The Italian Vote on the Establishment

2016 will be remembered as a year of the people against the establishment. First, with Brexit in Britain, then with Donald Trump in the United States, people have voted against conventional politics.

This Sunday, all roads will lead to Rome. More generally Italy, as the Italians will vote on a referendum of their own.

The referendum was proposed by Italian Prime Minister, Matteo Renzi, as a way to increase efficiency in the Italian Government. Renzi is viewed as the establishment in Italy. If passed, the referendum will reduce Italy’s Senate from 315 members to 100.

These 100 members would be appointed by Renzi and other bureaucrats, which would take power out of the hands of the people and give it to Renzi. With a hand-picked parliament, he could virtually pass any bill he chooses.

“[Sunday’s referendum] is a referendum to reduce bureaucracy in Italy,”Renzi said on an interview with 60 Minutes, “… [Italy has had] 63 government changes in 70 years.”

It is evident that the system is broken in Italy but some Italians don’t see the Italian Senate as the problem.

“[Renzi] doesn’t want to change the country, he just wants more power,” said Virginia Raggi in the same 60 Minutes segment. Raggi is a prominent member in the Five Star Movement and the mayor of Rome.The Five Star Movement was founded by celebrities and is anti-establishment.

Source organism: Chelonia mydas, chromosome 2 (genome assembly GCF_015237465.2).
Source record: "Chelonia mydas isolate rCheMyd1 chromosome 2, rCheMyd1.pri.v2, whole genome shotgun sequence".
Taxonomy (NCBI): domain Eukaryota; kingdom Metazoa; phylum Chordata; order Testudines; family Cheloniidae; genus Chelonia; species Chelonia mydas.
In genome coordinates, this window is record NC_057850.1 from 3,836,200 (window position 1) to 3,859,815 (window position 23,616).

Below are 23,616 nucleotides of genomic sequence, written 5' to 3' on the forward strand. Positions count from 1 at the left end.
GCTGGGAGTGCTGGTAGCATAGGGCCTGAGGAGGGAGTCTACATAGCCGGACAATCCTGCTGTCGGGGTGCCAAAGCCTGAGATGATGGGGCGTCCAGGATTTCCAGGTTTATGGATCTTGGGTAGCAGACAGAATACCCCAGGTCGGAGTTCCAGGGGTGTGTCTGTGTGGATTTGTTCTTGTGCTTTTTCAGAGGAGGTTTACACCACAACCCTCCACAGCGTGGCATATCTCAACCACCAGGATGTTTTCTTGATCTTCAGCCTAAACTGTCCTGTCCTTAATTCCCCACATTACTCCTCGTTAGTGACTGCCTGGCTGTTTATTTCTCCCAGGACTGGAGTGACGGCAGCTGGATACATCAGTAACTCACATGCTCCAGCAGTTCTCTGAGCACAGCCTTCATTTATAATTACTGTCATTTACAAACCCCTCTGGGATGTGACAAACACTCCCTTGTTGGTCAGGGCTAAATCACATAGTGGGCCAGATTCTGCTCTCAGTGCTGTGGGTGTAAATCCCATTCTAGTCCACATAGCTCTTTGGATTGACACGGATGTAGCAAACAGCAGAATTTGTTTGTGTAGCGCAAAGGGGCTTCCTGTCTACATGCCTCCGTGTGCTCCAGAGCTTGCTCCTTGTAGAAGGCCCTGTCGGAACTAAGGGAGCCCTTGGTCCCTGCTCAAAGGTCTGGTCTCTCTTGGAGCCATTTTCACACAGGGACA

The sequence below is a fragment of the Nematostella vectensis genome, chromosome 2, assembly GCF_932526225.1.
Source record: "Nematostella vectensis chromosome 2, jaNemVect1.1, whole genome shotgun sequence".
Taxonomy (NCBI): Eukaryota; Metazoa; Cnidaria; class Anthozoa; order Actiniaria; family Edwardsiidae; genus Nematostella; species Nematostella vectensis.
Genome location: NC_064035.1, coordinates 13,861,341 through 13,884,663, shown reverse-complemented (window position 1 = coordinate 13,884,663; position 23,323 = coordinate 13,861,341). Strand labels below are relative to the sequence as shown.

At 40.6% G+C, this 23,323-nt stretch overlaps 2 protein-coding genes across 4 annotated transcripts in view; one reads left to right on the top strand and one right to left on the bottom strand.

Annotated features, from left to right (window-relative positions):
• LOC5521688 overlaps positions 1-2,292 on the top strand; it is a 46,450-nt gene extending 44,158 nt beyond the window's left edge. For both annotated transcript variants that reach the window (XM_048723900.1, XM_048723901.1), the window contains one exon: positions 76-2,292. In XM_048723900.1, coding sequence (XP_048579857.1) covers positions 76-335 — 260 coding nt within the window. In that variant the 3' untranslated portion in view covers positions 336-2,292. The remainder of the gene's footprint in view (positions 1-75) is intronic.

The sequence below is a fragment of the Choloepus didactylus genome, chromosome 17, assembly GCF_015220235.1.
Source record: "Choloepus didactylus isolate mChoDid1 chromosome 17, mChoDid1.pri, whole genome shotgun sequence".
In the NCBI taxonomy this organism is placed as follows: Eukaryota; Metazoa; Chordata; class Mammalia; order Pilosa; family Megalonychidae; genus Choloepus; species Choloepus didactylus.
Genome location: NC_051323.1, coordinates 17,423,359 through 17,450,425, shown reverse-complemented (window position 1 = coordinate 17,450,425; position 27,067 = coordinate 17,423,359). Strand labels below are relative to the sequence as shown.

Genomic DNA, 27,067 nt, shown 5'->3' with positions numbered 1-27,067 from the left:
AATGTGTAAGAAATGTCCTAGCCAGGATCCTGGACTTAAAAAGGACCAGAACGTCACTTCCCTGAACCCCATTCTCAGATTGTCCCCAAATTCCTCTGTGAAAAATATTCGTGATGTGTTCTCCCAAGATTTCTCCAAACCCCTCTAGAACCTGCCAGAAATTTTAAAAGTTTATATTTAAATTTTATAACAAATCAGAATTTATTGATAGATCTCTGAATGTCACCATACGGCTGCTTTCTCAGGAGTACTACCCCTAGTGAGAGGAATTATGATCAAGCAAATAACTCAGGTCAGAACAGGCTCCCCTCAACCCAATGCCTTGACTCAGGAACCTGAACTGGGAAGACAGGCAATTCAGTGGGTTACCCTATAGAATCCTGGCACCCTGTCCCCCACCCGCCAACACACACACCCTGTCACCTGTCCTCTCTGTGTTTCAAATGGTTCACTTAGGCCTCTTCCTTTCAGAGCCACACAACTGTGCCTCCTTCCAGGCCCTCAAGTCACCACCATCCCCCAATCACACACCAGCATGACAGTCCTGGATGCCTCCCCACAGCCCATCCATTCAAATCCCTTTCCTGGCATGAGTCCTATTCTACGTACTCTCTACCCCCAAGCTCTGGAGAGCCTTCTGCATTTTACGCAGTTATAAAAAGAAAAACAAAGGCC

Even Italians outside of the FIve Star Movement believe that Renzi is power-hungry. For example, Renzi’s priest once told him, “God exists, but you are not him.”

In addition, Renzi, who was fairly popular before the bill because of his charismatic attitude, said he would step down if the the bill was not passed. “This was my mistake in the first days of [campaigning],” he said on the issue.

Many Italians are taking this as an opportunity to vote away the establishment. By putting his Prime Ministry on the line, he may drive Italy to a “no” vote because many Italians want to end his term.
The “yes” voters believe Italy’s political issues are derived from inefficiency. The “no” voter see the problem in the power-hungry, establishment-endorsed Prime Minister.

The most recent polls indicated the vote will be 53.5 percent to 46.5 percent in favor of “no.” These polls were taken two weeks ago as Italy outlaws polling during the last two weeks leading up to a vote. The polls may very well not hold true as they did with Brexit and in our election.

If the polls are correct and Italy votes “no” Renzi will step down, and it is likely that Raggi’s party, the anti-establishment “Five Star Movement,” will gain power.

If Italy votes “no,” the next Prime Minister will probably be a member of the Five Star Movement making this just like Brexit and The United States Election a vote on the establishment.

In addition, the Five Star Movement is anti-European Union, so if Renzi steps down and the Five Stars gain power, Italy may leave the European Union within the next few years. Therefore, the result of Sunday’s vote may determine the future of the European Union.

Italy will probably vote “no” continuing 2016’s trend: the people against the establishment.